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Professional Singers

Care of the Professional Voice

Professional voice users have unique vocal needs that require special attention. Please note that glottal closure is complete and relaxed without any evidence of supraglottic involvement.
The disability caused by voice disorders is magnified tremendously when one’s livelihood depends on his or her ability to speak proficiently. In order to better treat professional voice users we have subclassified them into 4 separate categories which are listed in Table I.

Table I. Levels of Professional Voice Use

The professional voice level assists the clinician in formulating a treatment plan. Higher levels of vocal needs necessitate more aggressive treatment. In order to assess the severity of vocal disability we employ several survey tools. These instruments allow the clinician to document initial disease severity as well as assess treatment efficacy. We currently use the voice specific quality of life index (QLI), the voice handicap index (VHI), and a global assessment of overall health, the SF-12. The QLI is displayed in Table 2 below. A QLI greater than 5 indicates significant vocal disability.

Some of the most common disorders that affect professional voice users are infection (viral laryngitis), inflammatory disorders such as laryngopharyngeal reflux (LPR), medications (antihistamines, anxiolytics), tobacco smoke, smog and other environmental factors, neurologic disorders such as vocal fold paresis, and “so called” functional voice disorders (vocal fold misuse or abuse – see the article entitled The Demise of Functional Voice Disorders).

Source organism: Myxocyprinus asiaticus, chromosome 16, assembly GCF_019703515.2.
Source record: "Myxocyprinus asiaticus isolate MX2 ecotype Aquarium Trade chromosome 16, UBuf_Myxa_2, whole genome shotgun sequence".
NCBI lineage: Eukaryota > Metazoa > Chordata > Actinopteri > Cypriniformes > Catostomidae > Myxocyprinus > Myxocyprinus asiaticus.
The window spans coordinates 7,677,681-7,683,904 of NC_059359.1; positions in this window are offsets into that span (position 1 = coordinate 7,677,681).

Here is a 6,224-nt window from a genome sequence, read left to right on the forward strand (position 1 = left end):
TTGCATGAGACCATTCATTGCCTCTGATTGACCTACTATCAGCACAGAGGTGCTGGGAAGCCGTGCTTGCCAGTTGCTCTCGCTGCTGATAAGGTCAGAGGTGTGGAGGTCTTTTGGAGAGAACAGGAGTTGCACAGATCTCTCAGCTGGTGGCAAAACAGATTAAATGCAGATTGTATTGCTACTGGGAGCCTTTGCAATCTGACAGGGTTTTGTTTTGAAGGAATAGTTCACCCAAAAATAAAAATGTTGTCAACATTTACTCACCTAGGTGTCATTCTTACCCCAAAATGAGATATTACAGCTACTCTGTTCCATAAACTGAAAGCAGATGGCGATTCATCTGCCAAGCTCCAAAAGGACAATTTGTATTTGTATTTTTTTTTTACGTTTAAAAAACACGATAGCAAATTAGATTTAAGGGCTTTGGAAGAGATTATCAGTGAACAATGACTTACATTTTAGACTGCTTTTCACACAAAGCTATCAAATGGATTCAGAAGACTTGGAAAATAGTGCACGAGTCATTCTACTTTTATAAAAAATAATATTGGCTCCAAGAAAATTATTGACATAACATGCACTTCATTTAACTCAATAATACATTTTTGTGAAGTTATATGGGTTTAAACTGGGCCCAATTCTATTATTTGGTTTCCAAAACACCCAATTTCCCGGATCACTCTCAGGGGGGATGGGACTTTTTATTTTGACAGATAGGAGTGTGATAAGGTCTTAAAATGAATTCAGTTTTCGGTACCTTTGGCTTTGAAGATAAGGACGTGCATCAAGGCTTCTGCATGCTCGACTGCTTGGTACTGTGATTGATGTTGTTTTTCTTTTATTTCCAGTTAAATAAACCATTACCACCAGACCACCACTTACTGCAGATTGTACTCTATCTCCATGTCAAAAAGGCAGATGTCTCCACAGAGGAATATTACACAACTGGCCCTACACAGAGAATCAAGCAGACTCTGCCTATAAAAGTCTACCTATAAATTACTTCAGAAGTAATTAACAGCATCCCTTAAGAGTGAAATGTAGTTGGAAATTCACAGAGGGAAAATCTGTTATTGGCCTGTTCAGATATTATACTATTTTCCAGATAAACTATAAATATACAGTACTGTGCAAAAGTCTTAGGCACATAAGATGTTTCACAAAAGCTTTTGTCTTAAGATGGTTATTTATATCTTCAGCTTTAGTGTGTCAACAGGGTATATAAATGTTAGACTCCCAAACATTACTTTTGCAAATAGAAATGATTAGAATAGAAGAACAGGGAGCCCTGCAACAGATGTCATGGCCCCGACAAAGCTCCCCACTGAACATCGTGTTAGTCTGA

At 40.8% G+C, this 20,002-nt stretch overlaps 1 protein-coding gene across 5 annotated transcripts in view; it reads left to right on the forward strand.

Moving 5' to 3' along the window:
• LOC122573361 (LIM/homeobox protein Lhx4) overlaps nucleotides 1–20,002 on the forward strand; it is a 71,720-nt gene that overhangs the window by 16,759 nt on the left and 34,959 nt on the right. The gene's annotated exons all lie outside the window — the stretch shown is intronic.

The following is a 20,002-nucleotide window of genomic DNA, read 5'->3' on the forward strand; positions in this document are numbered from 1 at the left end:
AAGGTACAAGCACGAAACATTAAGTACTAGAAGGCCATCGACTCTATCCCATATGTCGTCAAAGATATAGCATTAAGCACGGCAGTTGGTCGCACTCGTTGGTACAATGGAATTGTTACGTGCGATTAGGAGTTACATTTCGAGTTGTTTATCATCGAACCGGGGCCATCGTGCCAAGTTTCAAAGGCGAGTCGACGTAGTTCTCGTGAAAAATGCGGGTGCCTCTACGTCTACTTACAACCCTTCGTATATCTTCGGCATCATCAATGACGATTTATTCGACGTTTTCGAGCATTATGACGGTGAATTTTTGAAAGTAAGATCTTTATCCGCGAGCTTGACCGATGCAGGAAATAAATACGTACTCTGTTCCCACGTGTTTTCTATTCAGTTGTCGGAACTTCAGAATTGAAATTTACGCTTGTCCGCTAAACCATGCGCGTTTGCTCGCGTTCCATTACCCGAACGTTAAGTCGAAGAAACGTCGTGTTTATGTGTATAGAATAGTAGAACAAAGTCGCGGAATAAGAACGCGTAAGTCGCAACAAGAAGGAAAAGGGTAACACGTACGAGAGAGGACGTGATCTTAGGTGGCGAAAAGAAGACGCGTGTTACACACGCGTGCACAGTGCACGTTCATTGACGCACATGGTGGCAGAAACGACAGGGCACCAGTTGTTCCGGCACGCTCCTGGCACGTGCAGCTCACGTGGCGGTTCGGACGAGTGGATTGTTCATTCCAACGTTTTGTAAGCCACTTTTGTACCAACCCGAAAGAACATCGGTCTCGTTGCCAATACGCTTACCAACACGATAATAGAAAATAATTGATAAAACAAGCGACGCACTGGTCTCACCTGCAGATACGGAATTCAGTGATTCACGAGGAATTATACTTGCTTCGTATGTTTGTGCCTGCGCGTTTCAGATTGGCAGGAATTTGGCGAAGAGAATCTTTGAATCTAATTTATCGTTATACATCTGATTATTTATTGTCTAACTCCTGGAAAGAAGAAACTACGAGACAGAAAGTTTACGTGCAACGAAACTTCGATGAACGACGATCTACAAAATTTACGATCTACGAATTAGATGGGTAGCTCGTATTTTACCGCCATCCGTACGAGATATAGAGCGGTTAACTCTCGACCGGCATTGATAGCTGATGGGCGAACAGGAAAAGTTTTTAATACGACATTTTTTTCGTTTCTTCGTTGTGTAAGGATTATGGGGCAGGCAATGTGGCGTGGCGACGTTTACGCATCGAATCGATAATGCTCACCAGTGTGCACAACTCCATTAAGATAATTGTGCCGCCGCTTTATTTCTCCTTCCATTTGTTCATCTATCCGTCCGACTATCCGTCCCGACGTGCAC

Frequently, several different factors act synergistically to produce the voice disorder. For instance, a classical singer with a voice specific QLI of 25 may have laryngopharyngeal reflux, allergies treated with a medication that causes drying of the mucous membranes, vocal fold paresis and second-hand exposure to tobacco smoke. Changing the patients medication or removing the second-hand smoke exposure may help somewhat (reduction in QLI to 15), but the patient will not experience maximal improvement (QLI < 5) until all factors are addressed and appropriately treated.

Our approach to the vocal professional with a voice disorder is to first establish the level of disability. This is accomplished by a comprehensive history, physical examination and administration of voice specific and global health indexes such as the voice handicap index (VHI), the voice-specific quality of life index (QLI), and the SF-12. The level of professional voice use is identified (Table I) and the vocal needs are tailored to a specific diagnostic and ultimate therapeutic protocol. Available diagnostics include stop motion videoendoscopy with stroboscopy, acoustic analysis with electroglottography, 24 hour pH monitoring to rule out LPR, and laryngeal electromyography to evaluate vocal fold paresis. Successful resolution of the voice disorder is accomplished only after each contributing factor has been identified and successfully treated.